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R.I.P.D. is better than some say, but not nearly as funny as you probably think it will be

Updated on April 16, 2014

You know that phenomenon where you go to see a movie only to find out that, not only have all the best parts already been put in the trailer, but there were great elements in the trailer that aren't even in the movie you just watched?

That's sort of the case with R.I.P.D.

That isn't to say that there aren't moments that you can still enjoy in the movie. There's a sort of irreverent charm to the movie that does help it carry itself across a few rough patches. But if you're expecting this to be Men In Black with dead people, you'll be quite let down.

The movie just isn't as funny as it could and should have been. I'll get into where I think they went wrong later.

But first, the story

As the story starts (after a brief flash forward into more of the meat of the plot) we find Nick (Ryan Reynolds), a cop, burying something in his back yard and planting an orange tree for his wife in the middle of the night. If you're already intrigued by that sentence, then you are easily intrigued. And if you assume that this midnight horticulture will never come up again, you're watching the wrong movie my friend.

The next day, after saying a long goodbye to his wife, Julia (Stephanie Szostak), he heads to work where he and his partner, Hayes (Kevin Bacon), have a heart to heart about some gold that they took from the scene of a drug bust.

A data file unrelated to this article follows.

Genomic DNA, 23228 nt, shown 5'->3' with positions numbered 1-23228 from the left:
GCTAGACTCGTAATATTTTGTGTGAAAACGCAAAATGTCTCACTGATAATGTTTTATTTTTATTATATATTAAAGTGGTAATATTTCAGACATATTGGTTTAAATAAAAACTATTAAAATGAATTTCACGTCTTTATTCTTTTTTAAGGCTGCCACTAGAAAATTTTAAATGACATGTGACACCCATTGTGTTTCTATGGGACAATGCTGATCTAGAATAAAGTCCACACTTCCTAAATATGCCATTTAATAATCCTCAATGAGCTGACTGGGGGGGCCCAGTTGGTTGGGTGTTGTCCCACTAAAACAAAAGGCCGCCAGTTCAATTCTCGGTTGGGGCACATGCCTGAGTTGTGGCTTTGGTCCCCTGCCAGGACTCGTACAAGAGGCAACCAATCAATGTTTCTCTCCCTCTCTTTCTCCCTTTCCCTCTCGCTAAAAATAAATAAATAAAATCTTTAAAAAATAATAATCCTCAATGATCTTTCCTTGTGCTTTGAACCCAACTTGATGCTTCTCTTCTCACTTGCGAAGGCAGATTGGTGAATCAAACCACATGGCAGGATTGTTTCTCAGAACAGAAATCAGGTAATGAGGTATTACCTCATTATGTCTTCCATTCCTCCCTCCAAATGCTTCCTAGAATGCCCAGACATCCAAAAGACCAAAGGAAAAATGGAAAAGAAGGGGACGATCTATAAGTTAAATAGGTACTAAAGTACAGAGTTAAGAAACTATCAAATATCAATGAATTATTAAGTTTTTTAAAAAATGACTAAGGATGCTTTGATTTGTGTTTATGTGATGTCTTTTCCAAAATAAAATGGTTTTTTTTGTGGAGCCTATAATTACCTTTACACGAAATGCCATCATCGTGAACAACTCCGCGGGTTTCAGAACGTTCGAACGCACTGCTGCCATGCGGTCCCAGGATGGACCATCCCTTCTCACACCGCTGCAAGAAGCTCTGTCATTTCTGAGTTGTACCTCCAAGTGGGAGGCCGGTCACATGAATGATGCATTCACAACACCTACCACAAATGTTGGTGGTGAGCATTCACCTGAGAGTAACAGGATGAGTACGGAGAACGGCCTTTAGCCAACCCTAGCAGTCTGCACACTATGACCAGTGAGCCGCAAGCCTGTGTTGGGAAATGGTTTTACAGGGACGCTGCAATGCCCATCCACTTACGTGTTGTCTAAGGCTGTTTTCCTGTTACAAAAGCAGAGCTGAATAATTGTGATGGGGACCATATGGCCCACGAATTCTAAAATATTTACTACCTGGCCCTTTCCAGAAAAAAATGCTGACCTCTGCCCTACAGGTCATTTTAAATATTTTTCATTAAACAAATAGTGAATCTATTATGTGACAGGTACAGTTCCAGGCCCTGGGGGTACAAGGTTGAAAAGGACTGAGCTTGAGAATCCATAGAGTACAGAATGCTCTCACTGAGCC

Ah! See? See? Now if you think that is the last we'll ever hear of this mysterious gold, seriously, you're watching the wrong movie my friend. I hear they're showing The Smurfs 2 down the hallway. Maybe that'd be more your speed?

Anyway, the squad is rushed to a bust where things go wrong for our hero. In case you forgot who our hero was, it's Ryan Reynolds, and seriously, go watch Smurfs 2! Out!

Are they gone?

Okay, anyway, Nick, as you can guess from the trailers, dies, is vacu-sucked up into a glowing cloud, and suddenly finds himself at the pearly white interrogation room. He's grilled and given the low-down by the lovely-but-kinda-creepy-faced Proctor (Mary-Louise Parker). He's being given the chance to work off some of the judgement coming his way by signing up for a hundred-year tour of duty at R.I.P.D.—the Rest In Peace Department. (seriously? That's what you're going with?)

Upon taking the offer, Nick is partnered up with the surly and cantankerous Roy (Jeff Bridges), an old-west lawman from the 1800's.

They have adventures, fight and capture some "deados" who had died but refused to leave Earth. There's whimsy, there's excitement, there's danger, but there's not a whole lot of serious laughs.

R.I.P.D. Trailer

Dot dot dot

Now, when I say that there aren't a whole lot of laughs, that is both true and not necessarily a bad thing. If they were going for "fun" rather than "funny", it wouldn't be a problem. However, there are clearly times where things definitely feel like they're meant to be much funnier than they are.

And most of that revolves around the deados.